A benchmark mortgage rate hit its lowest point in more than 50 years, and homeowners stampeded into loan offices to apply for refinances.
The benchmark 30-year fixed-rate mortgage fell 10 basis points, to 5.19 percent, according to the Bankrate.com national survey of large lenders. A basis point is one-hundredth of 1 percentage point. The mortgages in this week's survey had an average total of 0.42 discount and origination points. One year ago, the mortgage index was 5.91 percent; four weeks ago, it was 5.45 percent.
The benchmark 15-year fixed-rate mortgage fell 6 basis points, to 4.8 percent. The benchmark 5/1 adjustable-rate mortgage fell 3 basis points, to 5.21 percent. The 30-year jumbo, for bigger loans, showed the biggest improvement, falling 22 basis points, to a diabolical 6.66 percent.
Bankrate has surveyed mortgage rates weekly since September 1985. Before this week, the record low for the 30-year fixed had been 5.28 percent, set in June 2003 and again this January. This week's rate sets the record low in the nearly 24-year history of Bankrate's survey.
According to the National Bureau of Economic Research, the average rate on a 30-year, fixed-rate, FHA-insured mortgage was 5.15 percent in December 1956. That appears to be the last time that rates were lower.
It appears that homeowners, eager to refinance, took advantage of the lowest rates since the Eisenhower administration.
The Mortgage Bankers Association says home loan applications soared by more than 30 percent last week. Four-fifths of those applicants were homeowners who had loans and who wanted to refinance at lower rates.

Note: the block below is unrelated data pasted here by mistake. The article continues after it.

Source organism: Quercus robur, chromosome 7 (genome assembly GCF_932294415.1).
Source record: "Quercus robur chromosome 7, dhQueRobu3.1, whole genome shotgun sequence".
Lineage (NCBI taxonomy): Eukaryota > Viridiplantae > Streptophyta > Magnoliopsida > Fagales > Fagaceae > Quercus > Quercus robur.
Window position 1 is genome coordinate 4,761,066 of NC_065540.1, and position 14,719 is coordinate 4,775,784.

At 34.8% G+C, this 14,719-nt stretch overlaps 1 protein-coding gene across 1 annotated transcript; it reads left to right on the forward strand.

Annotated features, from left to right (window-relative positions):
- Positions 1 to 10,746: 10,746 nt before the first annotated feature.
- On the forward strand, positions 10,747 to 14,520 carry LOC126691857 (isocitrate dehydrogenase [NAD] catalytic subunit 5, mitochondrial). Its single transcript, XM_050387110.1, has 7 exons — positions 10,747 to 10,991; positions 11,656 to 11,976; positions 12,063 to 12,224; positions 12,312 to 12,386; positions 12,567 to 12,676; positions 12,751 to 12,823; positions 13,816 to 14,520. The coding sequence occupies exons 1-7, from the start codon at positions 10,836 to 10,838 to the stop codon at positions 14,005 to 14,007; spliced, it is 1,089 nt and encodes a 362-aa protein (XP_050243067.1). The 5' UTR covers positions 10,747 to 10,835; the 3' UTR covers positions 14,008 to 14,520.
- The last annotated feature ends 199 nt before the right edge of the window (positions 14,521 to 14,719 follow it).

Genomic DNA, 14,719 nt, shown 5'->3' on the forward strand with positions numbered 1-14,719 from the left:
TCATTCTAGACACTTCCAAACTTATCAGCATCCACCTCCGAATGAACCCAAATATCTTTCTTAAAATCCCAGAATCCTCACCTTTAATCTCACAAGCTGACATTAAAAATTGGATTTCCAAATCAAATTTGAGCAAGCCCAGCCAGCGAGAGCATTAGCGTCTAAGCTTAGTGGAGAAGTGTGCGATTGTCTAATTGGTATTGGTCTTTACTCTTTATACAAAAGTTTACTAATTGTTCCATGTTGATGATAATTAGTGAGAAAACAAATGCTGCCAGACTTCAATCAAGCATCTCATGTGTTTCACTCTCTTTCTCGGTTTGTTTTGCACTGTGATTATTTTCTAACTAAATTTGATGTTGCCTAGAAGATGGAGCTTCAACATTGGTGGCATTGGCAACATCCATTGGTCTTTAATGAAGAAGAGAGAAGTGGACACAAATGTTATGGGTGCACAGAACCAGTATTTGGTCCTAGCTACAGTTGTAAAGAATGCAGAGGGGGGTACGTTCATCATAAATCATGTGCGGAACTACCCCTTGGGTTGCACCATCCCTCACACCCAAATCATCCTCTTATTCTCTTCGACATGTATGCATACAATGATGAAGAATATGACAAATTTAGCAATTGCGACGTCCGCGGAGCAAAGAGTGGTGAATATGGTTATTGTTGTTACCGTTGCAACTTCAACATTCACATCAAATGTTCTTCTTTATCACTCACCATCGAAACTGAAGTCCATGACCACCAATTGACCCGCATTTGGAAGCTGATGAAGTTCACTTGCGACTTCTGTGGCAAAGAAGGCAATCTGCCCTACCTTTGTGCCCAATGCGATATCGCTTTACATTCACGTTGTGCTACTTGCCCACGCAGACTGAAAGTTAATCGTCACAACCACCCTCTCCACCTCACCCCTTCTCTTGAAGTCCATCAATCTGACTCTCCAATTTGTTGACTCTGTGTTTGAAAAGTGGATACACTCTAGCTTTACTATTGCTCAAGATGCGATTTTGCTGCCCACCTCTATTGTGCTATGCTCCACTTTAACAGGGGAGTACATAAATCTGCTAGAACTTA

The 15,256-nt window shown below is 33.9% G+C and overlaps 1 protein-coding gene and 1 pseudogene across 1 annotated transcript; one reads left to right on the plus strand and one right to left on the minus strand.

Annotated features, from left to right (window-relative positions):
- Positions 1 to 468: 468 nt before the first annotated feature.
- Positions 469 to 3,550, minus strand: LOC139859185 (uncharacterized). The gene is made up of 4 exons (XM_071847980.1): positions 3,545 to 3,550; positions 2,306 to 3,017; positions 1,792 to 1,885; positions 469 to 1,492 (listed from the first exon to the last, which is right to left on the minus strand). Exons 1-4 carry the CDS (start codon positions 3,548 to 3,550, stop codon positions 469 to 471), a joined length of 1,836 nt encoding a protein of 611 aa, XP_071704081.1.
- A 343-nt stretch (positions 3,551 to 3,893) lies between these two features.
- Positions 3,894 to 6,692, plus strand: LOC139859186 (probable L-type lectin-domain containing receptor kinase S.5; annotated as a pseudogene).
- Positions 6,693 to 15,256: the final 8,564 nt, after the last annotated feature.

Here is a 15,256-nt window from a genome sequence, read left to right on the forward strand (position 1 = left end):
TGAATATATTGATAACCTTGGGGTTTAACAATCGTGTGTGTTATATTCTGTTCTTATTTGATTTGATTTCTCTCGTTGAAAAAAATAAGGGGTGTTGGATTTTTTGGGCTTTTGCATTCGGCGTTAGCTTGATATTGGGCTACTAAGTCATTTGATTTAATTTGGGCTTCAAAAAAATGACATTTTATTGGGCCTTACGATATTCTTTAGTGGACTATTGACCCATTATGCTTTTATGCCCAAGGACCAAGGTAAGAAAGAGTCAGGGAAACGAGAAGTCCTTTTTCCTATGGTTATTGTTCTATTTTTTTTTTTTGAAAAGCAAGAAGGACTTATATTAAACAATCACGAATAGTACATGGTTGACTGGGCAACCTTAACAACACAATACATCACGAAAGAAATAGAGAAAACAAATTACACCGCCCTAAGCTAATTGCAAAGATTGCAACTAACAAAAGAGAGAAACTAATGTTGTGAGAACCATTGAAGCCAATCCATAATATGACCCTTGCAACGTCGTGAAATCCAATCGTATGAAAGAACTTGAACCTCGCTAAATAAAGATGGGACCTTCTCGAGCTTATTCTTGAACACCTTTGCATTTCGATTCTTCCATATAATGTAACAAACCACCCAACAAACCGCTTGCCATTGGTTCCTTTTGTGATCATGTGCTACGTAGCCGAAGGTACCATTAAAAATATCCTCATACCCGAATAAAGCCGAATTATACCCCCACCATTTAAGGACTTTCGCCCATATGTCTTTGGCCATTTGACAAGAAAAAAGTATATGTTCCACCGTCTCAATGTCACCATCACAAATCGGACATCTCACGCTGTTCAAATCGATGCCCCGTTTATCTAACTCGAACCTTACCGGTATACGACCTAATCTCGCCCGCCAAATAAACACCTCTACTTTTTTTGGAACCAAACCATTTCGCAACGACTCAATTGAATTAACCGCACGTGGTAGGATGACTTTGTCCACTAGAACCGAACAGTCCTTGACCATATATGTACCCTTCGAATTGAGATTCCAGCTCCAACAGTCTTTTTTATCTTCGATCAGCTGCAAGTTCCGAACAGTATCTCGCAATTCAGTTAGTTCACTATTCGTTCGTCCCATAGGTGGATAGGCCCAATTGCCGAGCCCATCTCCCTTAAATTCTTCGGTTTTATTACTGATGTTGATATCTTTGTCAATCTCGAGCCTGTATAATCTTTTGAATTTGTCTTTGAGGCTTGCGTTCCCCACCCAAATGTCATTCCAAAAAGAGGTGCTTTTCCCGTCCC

There's evidence that some of those homeowners applied at more than one place, swelling the MBA's numbers. According to Mortgage Maxx, a research firm, the MAX index of loan applicants was up just 1.8 percent last week. Mortgage Maxx aims to count the number of households applying for mortgages while the MBA counts how many loans they applied for. If the number of people applying for mortgages went up 1.8 percent, but applications rose 32 percent, then some people are applying with more than one lender.
If there's one thing that stops people from applying at more than one place, it's the upfront request for the borrower to pay for an appraisal. "One of the things we try to do is get an appraisal ordered from the beginning," says Michael Moskowitz, president of New York-based Equity Now, one of the largest direct mortgage lenders in the Northeast. "A very small percentage of people will order an appraisal in three places."
This might be the lowPeople in the mortgage industry say they hear from a lot of people who say they won't refinance until mortgage rates fall to 4.5 percent or even 4 percent. Few lenders think rates will drop that low.
"It is ridiculous for somebody to hold out for 4 percent because there's no evidence that we're going to see that immediately," says Barry Habib, CEO of Mortgage Market Guide. It would be better, he says, to refinance now to take advantage of lower rates -- and if rates unexpectedly drop even further, refinance again.
Another reason to act now, instead of waiting, is that lenders keep tightening their standards -- and, at the same time, house prices are falling. The combination of more stringent lending and falling prices can push homeowners out of the category of people who are eligible for loans and into the category of people who are ineligible.
Here's the most recent example: Until this month, the Federal Housing Administration would insure a loan for a cash-out refinance to 95 percent loan to value. "They just lowered that to 85 percent. That was a big change," says Matt Hackett, underwriting manager for Equity Now.
The FHA will do a rate-and-term refi, in which the new loan is for the same amount as the balance on the old loan, for up to 97.75 percent loan to value.
For conventional loans -- those not insured by the FHA -- standards are tighter. Hackett says mortgage insurance companies won't insure cash-out refinances. In most places, a rate-and-term refinance can go as high as 90 percent loan to value. In the few areas that aren't defined as "declining markets," people with good credit scores can refinance at up to 95 percent loan to value.